…Mothers and Daughters….

I’ve recently been on a bit quiet on the writing front, because I’ve been on a road trip, and this was going to be a piece about food on the road and memorable meals…. But my Muse had other ideas, and the only thoughts I had, were about my travelling companions and inter-generational relationships… so “Tales from the Road” will have to wait for the next road trip…

at the end of the road
My 2 Intrepid companions at the end of the road

I was traveling with my 81-year-old Mum and my daughter – 3 women joined by history, genetics and strong family ties…With me as the bridge between the older and younger generations. They inhabit such different worlds, that they could well live in different countries… My mother yearning for the days of politeness, civility, and in her world, defined rules to live by… My daughter definitely being of the new Millennium, of technology, freedom of speech and shifting of social boundaries… But they have similarities too, both have a love of nature and animals, and both prefer country towns to mega cities…

feeding the gulls
Feeding the Gulls at Sunset

It was a road trip initiated by, me needing to be in Christchurch by a certain date, and Mum being with me for Christmas, all the excuse we needed for a road trip. Throw in a daughter who has recently finished school, and I thought a girls’ week away was in order. Mum and I have had a few road trips together. We travel well together, with similar tastes. We both like to see “What’s at the end of that road?”. She’s a brilliant photographer, so some trips may take 2 or 3 times longer than other people take – because it really is about the journey and not the destination. We both like a “balcony” and a wee cocktail hour at the end of the day… Early starts, seeing as much of every place we stay, and evenings spent reviewing the days “Takes” … And me listening to Mum’s life stories… I probably should be recording them, but she can’t see the need, and I’m just relishing the gift of time with her…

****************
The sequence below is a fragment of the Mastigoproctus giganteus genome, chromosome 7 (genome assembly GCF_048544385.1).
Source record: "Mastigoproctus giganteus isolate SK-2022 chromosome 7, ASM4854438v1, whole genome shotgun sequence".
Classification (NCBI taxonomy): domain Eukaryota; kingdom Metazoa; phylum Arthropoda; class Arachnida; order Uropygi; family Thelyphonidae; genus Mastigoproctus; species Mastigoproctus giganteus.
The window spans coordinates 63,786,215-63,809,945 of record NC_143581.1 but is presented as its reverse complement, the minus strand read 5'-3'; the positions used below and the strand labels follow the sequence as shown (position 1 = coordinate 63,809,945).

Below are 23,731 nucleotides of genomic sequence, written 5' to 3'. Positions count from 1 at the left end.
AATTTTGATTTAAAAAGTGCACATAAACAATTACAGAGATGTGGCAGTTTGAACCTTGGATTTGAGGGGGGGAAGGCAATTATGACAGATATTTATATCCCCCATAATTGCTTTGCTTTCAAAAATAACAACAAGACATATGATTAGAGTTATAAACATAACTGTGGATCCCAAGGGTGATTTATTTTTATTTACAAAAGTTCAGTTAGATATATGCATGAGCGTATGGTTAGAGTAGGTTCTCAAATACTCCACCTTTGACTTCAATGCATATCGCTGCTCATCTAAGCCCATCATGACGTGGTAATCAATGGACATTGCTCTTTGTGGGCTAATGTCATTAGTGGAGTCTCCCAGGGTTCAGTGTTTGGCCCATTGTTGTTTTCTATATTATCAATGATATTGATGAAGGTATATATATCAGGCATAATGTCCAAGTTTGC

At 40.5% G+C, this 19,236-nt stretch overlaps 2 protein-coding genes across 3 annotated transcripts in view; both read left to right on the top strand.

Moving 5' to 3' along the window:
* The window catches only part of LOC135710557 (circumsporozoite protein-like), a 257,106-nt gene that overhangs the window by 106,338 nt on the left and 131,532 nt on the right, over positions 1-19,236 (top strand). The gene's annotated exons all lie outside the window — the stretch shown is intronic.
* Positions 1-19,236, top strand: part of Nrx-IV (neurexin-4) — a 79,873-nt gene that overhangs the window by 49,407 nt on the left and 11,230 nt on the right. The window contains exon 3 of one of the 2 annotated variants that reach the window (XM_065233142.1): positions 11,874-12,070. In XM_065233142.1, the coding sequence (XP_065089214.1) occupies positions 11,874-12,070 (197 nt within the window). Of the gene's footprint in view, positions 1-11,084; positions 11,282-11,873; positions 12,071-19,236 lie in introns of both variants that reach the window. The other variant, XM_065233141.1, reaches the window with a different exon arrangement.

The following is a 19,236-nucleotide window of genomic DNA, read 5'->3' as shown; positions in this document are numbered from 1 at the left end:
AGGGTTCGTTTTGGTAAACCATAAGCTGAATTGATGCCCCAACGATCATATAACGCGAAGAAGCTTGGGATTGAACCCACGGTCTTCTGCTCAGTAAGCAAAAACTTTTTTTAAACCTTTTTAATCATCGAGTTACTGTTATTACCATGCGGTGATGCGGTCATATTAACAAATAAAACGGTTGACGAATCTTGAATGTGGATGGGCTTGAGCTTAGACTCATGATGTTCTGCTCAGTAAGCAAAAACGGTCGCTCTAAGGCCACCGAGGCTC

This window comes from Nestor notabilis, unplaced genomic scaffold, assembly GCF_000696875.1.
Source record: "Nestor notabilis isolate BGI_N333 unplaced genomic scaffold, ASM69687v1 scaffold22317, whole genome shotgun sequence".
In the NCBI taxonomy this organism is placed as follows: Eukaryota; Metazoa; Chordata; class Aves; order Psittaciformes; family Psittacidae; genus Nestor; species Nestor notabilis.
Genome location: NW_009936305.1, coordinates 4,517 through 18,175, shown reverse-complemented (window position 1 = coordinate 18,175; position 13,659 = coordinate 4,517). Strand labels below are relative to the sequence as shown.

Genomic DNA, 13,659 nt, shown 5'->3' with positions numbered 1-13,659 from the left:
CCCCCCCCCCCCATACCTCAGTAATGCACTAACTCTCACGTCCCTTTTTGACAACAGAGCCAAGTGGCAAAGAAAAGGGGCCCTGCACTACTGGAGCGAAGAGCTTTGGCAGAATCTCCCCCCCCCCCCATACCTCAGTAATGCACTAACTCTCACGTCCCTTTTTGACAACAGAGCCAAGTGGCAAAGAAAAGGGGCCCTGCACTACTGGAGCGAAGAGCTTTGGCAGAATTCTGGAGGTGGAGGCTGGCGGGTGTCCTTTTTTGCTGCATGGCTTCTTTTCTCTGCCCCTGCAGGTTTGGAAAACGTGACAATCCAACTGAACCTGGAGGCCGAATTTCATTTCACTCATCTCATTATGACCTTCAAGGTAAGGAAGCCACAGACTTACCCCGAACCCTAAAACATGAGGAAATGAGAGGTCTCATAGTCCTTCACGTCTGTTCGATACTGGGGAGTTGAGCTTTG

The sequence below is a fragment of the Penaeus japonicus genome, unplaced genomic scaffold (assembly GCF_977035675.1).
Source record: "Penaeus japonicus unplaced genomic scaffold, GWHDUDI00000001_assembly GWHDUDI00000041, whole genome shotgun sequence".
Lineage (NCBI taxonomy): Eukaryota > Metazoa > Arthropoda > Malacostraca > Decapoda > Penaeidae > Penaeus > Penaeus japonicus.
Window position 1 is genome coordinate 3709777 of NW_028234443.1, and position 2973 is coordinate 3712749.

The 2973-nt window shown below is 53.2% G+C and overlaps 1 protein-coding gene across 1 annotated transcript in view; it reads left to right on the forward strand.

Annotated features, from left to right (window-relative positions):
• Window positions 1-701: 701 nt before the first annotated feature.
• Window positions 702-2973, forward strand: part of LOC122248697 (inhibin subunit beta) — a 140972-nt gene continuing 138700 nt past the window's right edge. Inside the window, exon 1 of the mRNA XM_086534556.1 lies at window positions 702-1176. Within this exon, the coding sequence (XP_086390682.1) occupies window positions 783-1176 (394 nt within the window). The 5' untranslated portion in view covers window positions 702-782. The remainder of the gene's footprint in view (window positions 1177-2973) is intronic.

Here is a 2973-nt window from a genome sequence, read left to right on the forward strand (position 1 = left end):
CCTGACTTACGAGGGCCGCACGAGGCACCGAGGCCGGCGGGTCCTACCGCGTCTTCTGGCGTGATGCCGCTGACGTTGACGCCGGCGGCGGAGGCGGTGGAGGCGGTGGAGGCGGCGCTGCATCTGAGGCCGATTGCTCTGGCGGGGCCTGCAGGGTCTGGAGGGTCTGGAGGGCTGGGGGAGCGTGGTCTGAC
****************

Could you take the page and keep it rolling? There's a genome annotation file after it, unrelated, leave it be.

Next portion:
Adding my daughter to the mix, meant adding more animal parks to the itinerary. I like a zoo, but possibly not as much as my travelling companions do – but I was rewarded by a couple of animal encounters I’ve never had before. And seeing the smiles on the faces of my Mum and my daughter as they shared some magic with alpacas, or goats or lions, well? That’s just money in the memory bank…

As most women know, there are phases to your relationship with your mother… from baby, through teenage years, young adult, newly-wed, new mother to empty nester. All these times you need your mother in different ways, and in different “strengths” … I’ve been really lucky, both as a daughter and as a mother in my own right. My relationships with my mother and my daughter have been pretty smooth sailing. That’s not to say its some “Little House on the Prairie” perfect relationship, but by and large we’ve always got on. I’ve been blessed that my daughter has never gone through the smart mouthed, flouncy teenage stage, and has been pretty level headed throughout. And once I transitioned to adulthood, after a few teething issues, Mum and I have settled into, hopefully, mutual respect… But the trip certainly highlighted the give and take that the “woman in the middle” (i.e. me) must make. When you’re mothering as a daughter or daughtering as a mother, you are aware that you occasionally stand on shaky ground, and must be flexible, lol.